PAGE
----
Academic freedom arguments echo a long history of defeated attempts to challenge evolution's primacy in the classroom. Calls for equal classroom time for "creation science" gave way to less overtly religious support for "intelligent design." But in 2005, a federal court rejected the teaching of intelligent design in public-school classrooms.
The US District Court for the Middle District of Pennsylvania concluded its ruling by saying: "We have addressed the seminal question of whether ID is science. We have concluded that it is not, and moreover that ID cannot uncouple itself from its creationist, and thus religious, antecedents."
"It was a shot across the bow nationally," says Tom Hutton, senior staff attorney for the National School Boards Association. "The case was really noticed by school boards." Merely mentioning intelligent design or religious alternatives to evolution became anathema.
Academic freedom laws specifically mention that they should not be seen as supporting a religious viewpoint. Language began to focus on "scientific" objections to evolution itself, something most evolutionary biologists say don't exist in the way such language implies.
"I wish everyone could understand the profound degree to which we understand evolutionary biology," says Elena Kramer, a professor of evolutionary biology at Harvard University in Cambridge, Mass. Professor Kramer says she is often disappointed with the rhetoric of evolution supporters who often dismiss those with religious viewpoints, but adds, "There is no legitimate scientific evidence that evolution has not occurred."
But putting questions about the "strengths and weaknesses" of evolution at the heart of the debate makes issues of religious intrusion into science classrooms difficult to evaluate.
Louisiana's Board of Elementary and Secondary Education approved its new guidelines based on the law in mid-January, allowing teachers to introduce "supplementary materials" into classroom discussions, though the review process for determining which materials were nonreligious in nature remains unclear.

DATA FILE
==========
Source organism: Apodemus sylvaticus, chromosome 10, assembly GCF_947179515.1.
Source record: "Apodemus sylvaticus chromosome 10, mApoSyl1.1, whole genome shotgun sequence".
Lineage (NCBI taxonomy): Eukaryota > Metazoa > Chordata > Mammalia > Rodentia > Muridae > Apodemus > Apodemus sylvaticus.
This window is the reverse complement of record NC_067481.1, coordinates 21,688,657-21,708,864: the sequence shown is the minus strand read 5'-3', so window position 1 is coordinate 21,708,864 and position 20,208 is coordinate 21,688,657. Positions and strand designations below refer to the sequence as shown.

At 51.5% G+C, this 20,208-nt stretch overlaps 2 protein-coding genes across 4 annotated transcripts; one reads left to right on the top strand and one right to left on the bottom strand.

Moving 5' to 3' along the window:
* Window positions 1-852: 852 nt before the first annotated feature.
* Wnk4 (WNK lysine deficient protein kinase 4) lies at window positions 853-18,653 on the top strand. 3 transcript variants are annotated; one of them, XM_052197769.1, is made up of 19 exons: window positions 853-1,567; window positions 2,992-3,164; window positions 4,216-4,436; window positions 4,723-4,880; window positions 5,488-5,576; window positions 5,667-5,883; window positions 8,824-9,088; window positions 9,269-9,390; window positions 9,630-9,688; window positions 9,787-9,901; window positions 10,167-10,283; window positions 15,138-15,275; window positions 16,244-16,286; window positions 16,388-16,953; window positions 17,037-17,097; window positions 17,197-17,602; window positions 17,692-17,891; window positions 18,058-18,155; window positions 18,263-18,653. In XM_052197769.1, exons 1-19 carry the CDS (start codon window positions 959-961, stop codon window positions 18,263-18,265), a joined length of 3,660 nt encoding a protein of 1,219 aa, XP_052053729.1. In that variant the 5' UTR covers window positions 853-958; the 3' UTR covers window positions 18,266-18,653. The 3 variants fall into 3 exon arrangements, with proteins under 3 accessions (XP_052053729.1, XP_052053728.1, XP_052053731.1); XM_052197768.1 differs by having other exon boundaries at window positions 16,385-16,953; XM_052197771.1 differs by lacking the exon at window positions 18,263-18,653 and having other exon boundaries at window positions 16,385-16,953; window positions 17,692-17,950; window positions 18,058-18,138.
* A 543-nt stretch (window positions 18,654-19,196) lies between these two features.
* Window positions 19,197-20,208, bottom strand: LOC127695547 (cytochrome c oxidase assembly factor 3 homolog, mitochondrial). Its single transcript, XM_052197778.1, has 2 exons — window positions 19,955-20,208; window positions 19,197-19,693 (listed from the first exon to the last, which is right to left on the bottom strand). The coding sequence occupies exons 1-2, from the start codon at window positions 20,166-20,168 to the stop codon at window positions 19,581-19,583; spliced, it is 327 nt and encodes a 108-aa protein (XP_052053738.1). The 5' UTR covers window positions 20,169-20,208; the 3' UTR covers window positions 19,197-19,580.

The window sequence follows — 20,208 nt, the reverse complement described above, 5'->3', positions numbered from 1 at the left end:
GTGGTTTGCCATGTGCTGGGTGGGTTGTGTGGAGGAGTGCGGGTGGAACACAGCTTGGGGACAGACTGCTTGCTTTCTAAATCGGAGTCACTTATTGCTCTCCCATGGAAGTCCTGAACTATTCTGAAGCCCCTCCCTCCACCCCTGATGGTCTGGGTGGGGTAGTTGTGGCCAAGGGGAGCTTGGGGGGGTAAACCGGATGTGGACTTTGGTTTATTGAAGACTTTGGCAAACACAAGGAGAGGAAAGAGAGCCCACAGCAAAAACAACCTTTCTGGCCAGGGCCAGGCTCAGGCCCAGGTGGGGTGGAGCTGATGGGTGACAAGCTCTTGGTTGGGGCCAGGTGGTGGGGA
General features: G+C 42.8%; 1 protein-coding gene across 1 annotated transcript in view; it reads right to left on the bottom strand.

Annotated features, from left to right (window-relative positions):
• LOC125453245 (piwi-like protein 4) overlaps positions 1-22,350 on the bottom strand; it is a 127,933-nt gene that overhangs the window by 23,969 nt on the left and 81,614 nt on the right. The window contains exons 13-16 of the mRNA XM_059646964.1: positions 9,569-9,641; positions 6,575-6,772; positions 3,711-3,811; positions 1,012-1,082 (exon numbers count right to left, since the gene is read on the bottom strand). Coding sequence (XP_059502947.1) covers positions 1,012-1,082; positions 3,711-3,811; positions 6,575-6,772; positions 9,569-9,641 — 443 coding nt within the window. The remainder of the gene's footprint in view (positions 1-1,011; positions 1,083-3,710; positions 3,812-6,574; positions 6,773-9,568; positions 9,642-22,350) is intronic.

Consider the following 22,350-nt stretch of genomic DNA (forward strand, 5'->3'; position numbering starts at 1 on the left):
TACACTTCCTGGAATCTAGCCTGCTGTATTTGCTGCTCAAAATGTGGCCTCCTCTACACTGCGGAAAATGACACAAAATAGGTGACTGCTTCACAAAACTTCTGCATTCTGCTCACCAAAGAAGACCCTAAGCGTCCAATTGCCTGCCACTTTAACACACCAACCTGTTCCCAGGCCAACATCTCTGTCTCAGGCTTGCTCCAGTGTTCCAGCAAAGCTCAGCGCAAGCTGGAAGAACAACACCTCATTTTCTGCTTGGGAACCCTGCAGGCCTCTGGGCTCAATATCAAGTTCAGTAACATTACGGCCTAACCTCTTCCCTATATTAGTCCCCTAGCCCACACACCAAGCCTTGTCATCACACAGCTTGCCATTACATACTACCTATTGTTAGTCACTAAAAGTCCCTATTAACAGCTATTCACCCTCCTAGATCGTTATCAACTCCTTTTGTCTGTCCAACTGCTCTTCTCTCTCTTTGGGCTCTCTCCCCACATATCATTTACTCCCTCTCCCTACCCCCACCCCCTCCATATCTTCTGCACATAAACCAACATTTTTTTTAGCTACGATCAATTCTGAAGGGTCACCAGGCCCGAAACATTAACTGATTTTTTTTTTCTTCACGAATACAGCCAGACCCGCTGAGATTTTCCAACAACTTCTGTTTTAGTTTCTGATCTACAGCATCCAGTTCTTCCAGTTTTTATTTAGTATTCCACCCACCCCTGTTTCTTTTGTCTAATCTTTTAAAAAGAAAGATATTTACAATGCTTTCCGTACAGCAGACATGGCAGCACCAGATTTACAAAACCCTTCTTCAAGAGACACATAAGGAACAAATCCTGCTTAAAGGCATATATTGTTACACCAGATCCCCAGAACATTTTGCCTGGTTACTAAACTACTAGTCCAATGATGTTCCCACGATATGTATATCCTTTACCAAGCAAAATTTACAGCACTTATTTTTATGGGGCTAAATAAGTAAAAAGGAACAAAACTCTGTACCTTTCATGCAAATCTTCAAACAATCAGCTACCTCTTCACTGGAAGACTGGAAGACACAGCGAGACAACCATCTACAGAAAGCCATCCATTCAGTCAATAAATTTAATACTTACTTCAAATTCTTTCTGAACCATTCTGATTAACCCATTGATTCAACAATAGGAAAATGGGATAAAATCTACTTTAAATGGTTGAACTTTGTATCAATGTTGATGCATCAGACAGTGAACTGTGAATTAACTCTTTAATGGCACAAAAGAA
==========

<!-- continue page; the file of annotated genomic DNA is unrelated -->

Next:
"This is very, very, watered down from the earlier generation of strategies, and it's harder to deal with that on legal level because it's not about the legislation" but rather about how individual teachers choose to interpret the legislation, says Joshua Rosenau, spokesman for the National Center for Science Education, a leading critic of such legislation.
It's a debate that's currently being played out in Texas. There, the State Board of Education recently voted to excise "strengths and weaknesses" language from the state's science standards, which had been on the books for two decades. But the Board's chairman then succeeded in getting language approved supporting discussion of the "sufficiency and insufficiency" of certain evolutionary principles.
"That shocked a lot of people," says the chairman, Don McLeroy, a self-identified "young earth creationist." But Mr. McLeroy insists such efforts are well within the law. "It's certainly not a religious standard.... People are probably opposed to [the new language] for ideological reasons." Voting on the final wording will take place in March.
Yet activists on both sides acknowledge that, while the debate over science education is far from resolved, school boards have far more pressing issues at hand. "When schools are not worried about laying off a huge percentage of school staff this may loom larger," says Mr. Hutton of the National School Boards Association. "It's taken some of the wind out of the sails."